All the means for the anthropometric measurements and for the visceral adipose tissue area observed in this study were greater in older adults. This may be explained by the BMI cutoff points adopted for the classification of body mass in older adults being higher than those for the adults. Moreover, the older adults are expected to have more abdominal fat, principally of the visceral type (19).

Most studies consider an area of >130 cm² of visceral adipose tissue as excessive, since it is associated with the development of cardiovascular diseases and other morbidities (17,20). A VAT area higher than this value was only found in older men. Sampaio et al (2), when studying a population between 20 and 83 years old, established an mean VAT area of 102.5 cm2 for men and 84.1 cm2 for women. Kim et al (21) studied individuals aged from 18 to 70 years old and found a VAT area mean of 159.8 cm2 in men and 127.4 cm2 in women.

Sagittal abdominal diameter is a new anthropometric measure and is practical, non-invasive, easy to execute, low cost and regarded as an important anthropometric indicator in estimating visceral adipose tissue (VAT) (2,4,10,22-25). In Brazil, there are few studies about SAD. We do not know the population values of this measurement and there is it still no consensus regarding the SAD cut-off point that evidences risk for the development of diseases. Some studies have found varied SAD mean in assessed groups. Sampaio et al (2) observed greater SAD mean in men (20.9 cm), as did Ohrvall (5) who, when assessing 845 individuals of both sexes aged between 19 and 66 years old, also noted a higher SAD mean in men (23.5 cm). This value was similar to that found by Turcato et al (35) in an assessment carried out on the older adults (23.0 cm).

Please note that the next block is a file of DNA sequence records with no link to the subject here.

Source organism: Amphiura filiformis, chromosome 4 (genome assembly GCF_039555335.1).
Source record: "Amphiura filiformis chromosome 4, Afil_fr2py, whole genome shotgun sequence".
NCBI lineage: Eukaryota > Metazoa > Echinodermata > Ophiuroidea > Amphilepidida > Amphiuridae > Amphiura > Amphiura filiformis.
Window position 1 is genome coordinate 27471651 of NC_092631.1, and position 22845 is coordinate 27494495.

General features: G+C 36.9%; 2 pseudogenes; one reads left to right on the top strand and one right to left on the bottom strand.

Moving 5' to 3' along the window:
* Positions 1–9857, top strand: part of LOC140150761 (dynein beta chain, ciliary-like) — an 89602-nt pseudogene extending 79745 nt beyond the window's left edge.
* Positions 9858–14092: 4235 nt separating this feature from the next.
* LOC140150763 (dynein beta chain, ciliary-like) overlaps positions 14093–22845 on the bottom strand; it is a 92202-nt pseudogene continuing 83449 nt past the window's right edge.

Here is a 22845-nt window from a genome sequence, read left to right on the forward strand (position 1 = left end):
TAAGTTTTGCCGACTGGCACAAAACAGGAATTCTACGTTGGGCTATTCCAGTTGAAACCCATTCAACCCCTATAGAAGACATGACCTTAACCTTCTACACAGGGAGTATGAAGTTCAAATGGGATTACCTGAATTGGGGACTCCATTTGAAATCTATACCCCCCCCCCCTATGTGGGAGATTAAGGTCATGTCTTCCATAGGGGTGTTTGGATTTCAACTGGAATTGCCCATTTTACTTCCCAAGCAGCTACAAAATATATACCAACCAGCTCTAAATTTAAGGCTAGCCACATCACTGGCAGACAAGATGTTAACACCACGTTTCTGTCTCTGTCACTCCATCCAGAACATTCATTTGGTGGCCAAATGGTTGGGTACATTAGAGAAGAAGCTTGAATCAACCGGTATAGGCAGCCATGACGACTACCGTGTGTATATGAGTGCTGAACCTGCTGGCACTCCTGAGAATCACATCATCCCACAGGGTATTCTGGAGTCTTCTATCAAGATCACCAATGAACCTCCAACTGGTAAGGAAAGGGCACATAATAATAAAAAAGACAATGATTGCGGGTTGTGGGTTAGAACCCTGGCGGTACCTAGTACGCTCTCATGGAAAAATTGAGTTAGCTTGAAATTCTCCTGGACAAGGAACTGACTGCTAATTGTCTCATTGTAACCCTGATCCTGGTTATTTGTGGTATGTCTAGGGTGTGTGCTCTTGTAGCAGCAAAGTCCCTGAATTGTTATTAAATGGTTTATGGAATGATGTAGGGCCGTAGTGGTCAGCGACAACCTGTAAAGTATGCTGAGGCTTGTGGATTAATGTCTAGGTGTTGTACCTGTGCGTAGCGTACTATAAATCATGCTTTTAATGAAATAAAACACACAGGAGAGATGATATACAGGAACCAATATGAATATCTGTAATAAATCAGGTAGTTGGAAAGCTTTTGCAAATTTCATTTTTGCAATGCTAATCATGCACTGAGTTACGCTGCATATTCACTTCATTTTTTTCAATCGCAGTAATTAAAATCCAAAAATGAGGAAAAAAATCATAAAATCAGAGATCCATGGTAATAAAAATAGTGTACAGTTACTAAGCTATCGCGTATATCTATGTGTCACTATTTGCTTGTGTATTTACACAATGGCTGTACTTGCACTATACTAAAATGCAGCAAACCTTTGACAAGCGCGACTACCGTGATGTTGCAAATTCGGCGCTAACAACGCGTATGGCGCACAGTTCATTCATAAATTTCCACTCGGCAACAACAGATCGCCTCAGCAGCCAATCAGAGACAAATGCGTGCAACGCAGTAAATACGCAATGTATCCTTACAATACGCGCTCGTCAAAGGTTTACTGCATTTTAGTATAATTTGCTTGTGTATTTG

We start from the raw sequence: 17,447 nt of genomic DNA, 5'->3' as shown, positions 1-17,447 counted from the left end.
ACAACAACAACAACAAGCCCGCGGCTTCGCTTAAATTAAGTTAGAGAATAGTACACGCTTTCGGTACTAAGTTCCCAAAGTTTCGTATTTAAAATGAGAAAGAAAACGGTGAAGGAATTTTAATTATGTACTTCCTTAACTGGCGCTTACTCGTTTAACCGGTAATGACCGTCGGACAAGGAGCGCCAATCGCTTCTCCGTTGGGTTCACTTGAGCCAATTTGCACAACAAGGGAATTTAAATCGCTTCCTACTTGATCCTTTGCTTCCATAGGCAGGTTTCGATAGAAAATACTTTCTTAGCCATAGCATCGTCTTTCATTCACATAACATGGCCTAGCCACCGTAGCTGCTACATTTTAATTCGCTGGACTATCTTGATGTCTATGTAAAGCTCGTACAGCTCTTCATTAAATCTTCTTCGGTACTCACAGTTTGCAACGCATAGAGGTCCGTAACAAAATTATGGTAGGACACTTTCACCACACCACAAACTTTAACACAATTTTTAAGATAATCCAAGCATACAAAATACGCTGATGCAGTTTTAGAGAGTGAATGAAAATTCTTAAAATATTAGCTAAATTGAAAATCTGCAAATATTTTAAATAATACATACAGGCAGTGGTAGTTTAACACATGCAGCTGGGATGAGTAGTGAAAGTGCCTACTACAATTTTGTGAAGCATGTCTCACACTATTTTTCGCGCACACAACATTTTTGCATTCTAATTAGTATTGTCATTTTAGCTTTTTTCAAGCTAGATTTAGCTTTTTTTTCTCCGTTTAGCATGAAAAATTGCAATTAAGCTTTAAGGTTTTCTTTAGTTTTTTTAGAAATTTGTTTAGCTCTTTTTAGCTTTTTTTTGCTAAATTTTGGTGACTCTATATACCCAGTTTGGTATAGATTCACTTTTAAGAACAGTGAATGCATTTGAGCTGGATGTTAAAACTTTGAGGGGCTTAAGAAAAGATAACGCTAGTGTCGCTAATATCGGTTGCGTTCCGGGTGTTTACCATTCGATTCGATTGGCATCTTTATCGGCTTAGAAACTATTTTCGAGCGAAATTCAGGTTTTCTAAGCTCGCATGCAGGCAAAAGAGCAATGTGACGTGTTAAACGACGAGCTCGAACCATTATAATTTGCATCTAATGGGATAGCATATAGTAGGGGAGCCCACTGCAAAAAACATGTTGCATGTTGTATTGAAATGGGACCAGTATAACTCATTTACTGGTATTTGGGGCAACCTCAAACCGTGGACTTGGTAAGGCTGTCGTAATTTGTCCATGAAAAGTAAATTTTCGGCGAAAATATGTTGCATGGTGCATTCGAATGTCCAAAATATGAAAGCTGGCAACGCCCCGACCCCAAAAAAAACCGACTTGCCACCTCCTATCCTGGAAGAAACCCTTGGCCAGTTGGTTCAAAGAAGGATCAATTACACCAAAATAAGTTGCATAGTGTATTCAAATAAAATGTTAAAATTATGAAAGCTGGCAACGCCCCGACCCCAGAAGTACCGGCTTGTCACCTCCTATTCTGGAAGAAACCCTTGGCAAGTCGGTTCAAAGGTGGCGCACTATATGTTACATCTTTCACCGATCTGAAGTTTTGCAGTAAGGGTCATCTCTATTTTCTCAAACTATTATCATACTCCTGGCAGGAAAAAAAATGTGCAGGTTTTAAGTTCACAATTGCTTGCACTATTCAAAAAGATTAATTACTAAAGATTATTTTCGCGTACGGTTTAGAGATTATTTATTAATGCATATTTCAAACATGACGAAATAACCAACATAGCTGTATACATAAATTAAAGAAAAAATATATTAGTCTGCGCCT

Iribarren et al (23) measured SAD with the individual standing up and also found higher mean values in women (20.6 cm). The present study recorded mean SAD values according to sex and age which made it impossible to compare our findings with those of studies that carried out a more generalised analysis.

When analysing the correlation of the SAD with the visceral adipose tissue area, we noted that, as in other studies (2,4,5,22-25,27), the SAD measurement presented a high correlation with visceral adipose tissue measured by CT, which indicates that it is a strong predictor for this type of fat. We emphasise that this correlation was highest amongst older men.

In regards to the SAD cut-off points that identified a VAT area considered to present risk, this study encountered values close to those found in the literature. These SAD values have varied between 19 and 24 cm (2,3,15).

Waist circumference is a measurement that assesses cardiovascular risk and is also one of the criteria for defining metabolic syndrome. Its importance in the identification of obesity, as well as in the estimation of visceral fat, has been highlighted in the literature (21,28,29).

When analysing an individual’s WC in this study, we noted that this measurement’s mean values for adult women and older women already indicated risk for the development of metabolic complications associated with obesity, unlike the values found for men, who had WC values lower than the cut-off points defined as risk factors by the WHO (11). This last result was similar to that of a study carried out on older Brazilians which also found that WC values for both sexes were lower than the cut-off points that had been, until that point, considered to determine risk for this group (30).

For a given WC, abdominal adipose tissue distribution differs between the sexes. Furthermore, Kuk et al (28) showed that VAT accumulation for a given WC is also influenced by age and menopausal status.